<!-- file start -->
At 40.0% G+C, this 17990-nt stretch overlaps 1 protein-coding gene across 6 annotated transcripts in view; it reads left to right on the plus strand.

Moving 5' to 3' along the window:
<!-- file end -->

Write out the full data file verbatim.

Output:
At 40.0% G+C, this 17990-nt stretch overlaps 1 protein-coding gene across 6 annotated transcripts in view; it reads left to right on the plus strand.

Moving 5' to 3' along the window: